What does creation care look like around the world?

Come and see how Compassion centres are leading the way in caring for creation and the environment!
  • By: Alyssa Esparaz
Waira, a 12-year-old boy in Ecuador, is standing in the jungle laughing and holding a plant.

Why should we care for creation? What is our role in environmental stewardship? What does concern for the environment have to do with the fight against poverty?

For children, families and communities experiencing poverty, creation care isn’t just a set of intellectual questions. For them, the impact of environmental degradation is an everyday lived reality that they can’t ignore. We know that people living in poverty are disproportionately vulnerable to environmental impacts.

But for many people around the world, creation care isn’t only about survival. It’s also about stewardship, community and honouring God.

Today, we want to introduce you to three inspiring groups that are taking tangible action to care for creation in their local communities. We hope as you read their stories, you are inspired to take action yourself!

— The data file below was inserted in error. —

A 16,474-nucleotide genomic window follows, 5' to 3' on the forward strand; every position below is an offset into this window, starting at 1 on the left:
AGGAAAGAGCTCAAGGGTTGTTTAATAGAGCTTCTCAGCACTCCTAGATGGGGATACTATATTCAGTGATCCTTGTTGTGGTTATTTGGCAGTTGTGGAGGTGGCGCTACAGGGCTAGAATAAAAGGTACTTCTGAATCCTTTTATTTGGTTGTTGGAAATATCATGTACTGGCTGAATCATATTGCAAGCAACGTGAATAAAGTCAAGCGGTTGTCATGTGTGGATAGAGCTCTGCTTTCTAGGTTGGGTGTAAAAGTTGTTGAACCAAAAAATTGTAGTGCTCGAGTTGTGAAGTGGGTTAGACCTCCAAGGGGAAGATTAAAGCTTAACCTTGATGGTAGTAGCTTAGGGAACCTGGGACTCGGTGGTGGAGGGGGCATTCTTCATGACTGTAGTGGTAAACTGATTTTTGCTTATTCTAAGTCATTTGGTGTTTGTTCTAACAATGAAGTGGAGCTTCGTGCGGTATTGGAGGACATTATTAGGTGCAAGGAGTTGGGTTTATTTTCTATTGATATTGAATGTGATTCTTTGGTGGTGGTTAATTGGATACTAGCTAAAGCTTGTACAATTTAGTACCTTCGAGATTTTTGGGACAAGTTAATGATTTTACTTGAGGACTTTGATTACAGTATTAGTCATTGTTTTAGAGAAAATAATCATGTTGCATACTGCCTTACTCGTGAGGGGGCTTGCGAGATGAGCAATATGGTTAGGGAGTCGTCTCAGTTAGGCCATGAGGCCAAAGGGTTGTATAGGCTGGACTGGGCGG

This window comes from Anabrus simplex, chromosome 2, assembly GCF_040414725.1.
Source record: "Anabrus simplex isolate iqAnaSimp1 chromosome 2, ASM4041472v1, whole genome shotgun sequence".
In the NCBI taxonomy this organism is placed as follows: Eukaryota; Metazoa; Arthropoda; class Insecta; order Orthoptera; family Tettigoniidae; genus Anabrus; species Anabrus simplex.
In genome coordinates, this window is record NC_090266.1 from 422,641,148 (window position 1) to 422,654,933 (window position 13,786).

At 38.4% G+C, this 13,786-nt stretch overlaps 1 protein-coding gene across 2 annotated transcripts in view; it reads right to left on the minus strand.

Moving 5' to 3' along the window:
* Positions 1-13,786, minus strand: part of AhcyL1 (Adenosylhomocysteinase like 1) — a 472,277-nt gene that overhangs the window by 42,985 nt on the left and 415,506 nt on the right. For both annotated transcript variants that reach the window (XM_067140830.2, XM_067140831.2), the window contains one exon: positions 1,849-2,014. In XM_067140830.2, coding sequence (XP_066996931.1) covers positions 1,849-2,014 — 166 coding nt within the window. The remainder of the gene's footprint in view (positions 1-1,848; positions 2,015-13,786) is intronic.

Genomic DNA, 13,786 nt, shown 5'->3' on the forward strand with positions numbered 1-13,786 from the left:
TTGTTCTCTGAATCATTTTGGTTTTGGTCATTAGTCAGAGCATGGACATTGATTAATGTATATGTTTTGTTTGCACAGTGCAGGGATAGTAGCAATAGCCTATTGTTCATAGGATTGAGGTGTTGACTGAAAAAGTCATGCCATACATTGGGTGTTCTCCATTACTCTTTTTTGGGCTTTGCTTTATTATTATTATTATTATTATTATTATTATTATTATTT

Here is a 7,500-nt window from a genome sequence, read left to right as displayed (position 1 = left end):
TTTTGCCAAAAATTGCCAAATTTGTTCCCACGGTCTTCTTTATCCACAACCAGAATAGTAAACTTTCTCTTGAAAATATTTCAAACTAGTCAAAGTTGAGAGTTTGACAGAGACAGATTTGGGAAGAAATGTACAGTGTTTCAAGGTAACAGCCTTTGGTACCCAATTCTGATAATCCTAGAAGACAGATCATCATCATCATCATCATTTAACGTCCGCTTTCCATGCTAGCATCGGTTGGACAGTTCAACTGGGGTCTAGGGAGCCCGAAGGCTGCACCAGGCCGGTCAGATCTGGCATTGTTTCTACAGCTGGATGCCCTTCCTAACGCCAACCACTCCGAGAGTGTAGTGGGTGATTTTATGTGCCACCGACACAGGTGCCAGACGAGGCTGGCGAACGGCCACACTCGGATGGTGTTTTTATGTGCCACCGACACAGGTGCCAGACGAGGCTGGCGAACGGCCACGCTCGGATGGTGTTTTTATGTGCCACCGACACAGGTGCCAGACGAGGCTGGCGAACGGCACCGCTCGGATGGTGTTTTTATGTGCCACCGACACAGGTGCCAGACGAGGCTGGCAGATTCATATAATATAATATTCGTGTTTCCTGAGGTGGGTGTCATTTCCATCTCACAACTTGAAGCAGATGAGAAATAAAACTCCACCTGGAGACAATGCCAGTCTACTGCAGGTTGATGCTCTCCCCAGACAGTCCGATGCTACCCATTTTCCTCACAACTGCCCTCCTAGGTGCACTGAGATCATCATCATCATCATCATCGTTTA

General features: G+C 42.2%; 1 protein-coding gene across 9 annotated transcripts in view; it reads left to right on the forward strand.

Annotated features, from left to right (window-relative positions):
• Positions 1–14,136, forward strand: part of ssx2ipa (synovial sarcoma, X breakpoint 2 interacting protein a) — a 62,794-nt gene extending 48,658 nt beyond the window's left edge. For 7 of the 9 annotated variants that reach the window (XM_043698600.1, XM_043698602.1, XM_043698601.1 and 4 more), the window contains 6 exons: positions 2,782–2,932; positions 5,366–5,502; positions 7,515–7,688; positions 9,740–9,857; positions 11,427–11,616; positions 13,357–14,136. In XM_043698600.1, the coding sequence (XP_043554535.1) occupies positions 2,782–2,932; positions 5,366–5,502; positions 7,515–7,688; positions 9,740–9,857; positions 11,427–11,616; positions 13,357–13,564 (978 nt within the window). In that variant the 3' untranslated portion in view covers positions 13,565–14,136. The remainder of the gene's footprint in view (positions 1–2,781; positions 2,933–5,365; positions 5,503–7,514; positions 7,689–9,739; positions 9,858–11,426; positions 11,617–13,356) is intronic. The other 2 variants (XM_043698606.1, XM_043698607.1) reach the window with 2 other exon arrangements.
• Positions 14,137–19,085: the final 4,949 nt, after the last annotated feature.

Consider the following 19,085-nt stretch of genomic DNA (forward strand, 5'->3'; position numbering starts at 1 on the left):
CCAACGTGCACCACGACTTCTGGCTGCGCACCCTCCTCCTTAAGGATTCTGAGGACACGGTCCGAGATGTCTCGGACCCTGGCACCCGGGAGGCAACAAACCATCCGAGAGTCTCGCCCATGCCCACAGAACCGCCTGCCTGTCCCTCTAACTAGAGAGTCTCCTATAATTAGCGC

A graphic that includes a photo of an Asian teen girl, an illustration of the globe and the text of Psalm 24:1-2.

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Gildo and “The Green Squad”

Combatting deforestation in the Amazon rainforest, Ecuador

Gildo, in a blue shirt, is standing in the jungle with his arms crossed. The children are lined up behind him in the background.

Gildo, a Compassion graduate and centre director in Ecuador.

The problem: Deforestation in the Amazon rainforest

In the indigenous community of the Quichua people where Gildo is a Compassion centre director in Ecuador, oil companies and machinery have devastated the environment.